Times of Plenty

Februar 12th, 2015

We distinguish subjective notions of plenty:

In traditional times‘ confined subsistence economy,

and in the ever growing goods consumption and waste disposal of modern society.

It’s the consumer’s perspective that dominates economy nowadays.

It even relates to the animal kingdom (Bowerbirds).

I have been able to witness all the relevant evolutionary stages —beginning in pre-war times. Read more…

Gorilla breaking news

Juli 9th, 2014

Breaking news from the Democratic Republic of the Congo:

Virunga National Park and World Heritage Site is highly treasured as the most important refuge of the mountain gorilla.

Over 3.000 tourists a year visit the southern sector of Virunga National Park to admire the gorillas as well as the lava lake of the Nyiragongo Volcano. But the park has been closed for two years because of political insecurity. It was re-opened a few weeks ago.The Africa Conservation Fund (UK) signed a 10-year management agreement to manage the park in February 2011. The park currently receives most of its funding from the European Union. A Mai Mai militia attacked a park facility and killed two park rangers and a Congolese soldier in October 2012. Five of the Mai Mai militiamen died in the attack. Congolese Revolutionary Army (also known as M23) allegedly has a base camp inside the park.Virunga is currently under threat from UK oil company SOCO International plc who wants to undergo oil exploration within the park.

The director of the park since 2008 is Emmanuel de Mérode. April 15, 2014 he was ambushed by unknown men and seriously wounded.

The attack from ambush happened on the way home from the town of Goma where Emmanuel de Mérode had delivered to the state attorney documents of evidence against the British oil company SOCO.

On their company website SOCO International states:

Block V describes an area which has been delineated by the DRC Government for the purpose of oil and gas exploration. SOCO was awarded the Block V licence in June 2006 by the Government of the DRC. This award was ratified in 2010 by a DRC presidential decree, the final step in the licensing process.

Block V is an area of approx. 7,500 km2 on the border with Uganda; within Block V, SOCO’s specific area of interest is Lake Edward (approx 1,630 km2) and the adjacent lowland savannah which are both within the Virunga National Park. This region of eastern DRC is also commonly referred to as North Kivu, and as part of the Albertine Graben, the Albertine Rift and The Great Lakes Region.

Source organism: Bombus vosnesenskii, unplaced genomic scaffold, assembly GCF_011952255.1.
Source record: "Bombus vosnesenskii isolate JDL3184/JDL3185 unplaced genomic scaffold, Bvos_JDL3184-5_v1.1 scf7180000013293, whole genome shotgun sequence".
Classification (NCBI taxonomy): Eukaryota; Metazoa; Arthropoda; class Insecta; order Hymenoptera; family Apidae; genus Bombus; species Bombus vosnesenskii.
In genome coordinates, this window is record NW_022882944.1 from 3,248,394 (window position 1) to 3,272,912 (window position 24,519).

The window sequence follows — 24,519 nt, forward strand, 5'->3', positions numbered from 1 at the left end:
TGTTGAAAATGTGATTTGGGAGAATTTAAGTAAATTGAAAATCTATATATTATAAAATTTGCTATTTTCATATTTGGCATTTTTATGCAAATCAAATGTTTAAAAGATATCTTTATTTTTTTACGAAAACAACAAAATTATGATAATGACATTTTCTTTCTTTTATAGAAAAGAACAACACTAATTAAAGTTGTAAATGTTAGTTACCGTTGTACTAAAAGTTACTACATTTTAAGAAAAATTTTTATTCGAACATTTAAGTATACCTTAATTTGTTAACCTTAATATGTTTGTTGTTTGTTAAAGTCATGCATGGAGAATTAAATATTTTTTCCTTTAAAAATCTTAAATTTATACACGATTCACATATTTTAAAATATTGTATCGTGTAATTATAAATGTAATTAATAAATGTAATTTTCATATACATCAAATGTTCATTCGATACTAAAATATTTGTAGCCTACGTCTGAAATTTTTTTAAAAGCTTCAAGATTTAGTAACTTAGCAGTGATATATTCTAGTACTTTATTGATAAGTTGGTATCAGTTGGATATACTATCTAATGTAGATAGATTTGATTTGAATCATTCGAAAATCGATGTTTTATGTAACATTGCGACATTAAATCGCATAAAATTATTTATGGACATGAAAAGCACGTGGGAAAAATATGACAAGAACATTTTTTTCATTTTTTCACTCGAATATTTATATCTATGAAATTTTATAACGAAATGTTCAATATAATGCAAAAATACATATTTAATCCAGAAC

It is emphasised that Block V is not located within the mountainous Mikeno Sector, home to the famous Mountain Gorillas. Block V encompasses an area of the Virunga National Park, a World Heritage Site, which includes part of Lake Edward.

Furthermore, SOCO has stated it will never seek to have operations in the Mountain Gorilla habitat, the Virunga Volcanoes or the Virunga equatorial rainforest. This has been subject to much inaccurate media speculation.

 

WWF: Soco’s oil drilling in Congo national park could ‘threaten investor returns’

Wednesday, March 5th, 2014 By Charlotte Malone

Campaign group WWF has warned shareholders in oil and gas exploration firm Soco that they could see increased risk because of drilling plans in the Virunga national park in the Democratic Republic of Congo.The plans are coming under “increased scrutiny”, the WWF has said. The organisation claims that the activities in Africa’s oldest national park further increase investor risk, given the environmental and social sensitivities involved in operating within a World Heritage Site.

Soco refuted the claims, saying in a statement, “Soco would like to make it clear that all alleged breaches of the voluntary guidelines raised are absolutely ill-founded, tendentious and not supported by the facts.”

The WWF filed an Organisation for Economic Co-operation and Development (OECD) complaint against the company in late 2013, which was accepted last month.

WWF accuses Soco of hiding from resident the full impact of what could potentially go wrong, creating an atmosphere of fear and intimidation at Soco community meetings and not respecting international treaties aimed at protecting the environment.

David Nussbaum, chief executive of WWF-UK, said, “Investors are understandably sensitive to their exposure of future levels of risk, and I would expect many to regard Soco’s plan in Virunga with caution. The initial stages of exploration for oil are only just starting, but it’s clear that Soco is already experiencing problems such as local community protests and the ongoing complaint has filed under the OECD guidelines.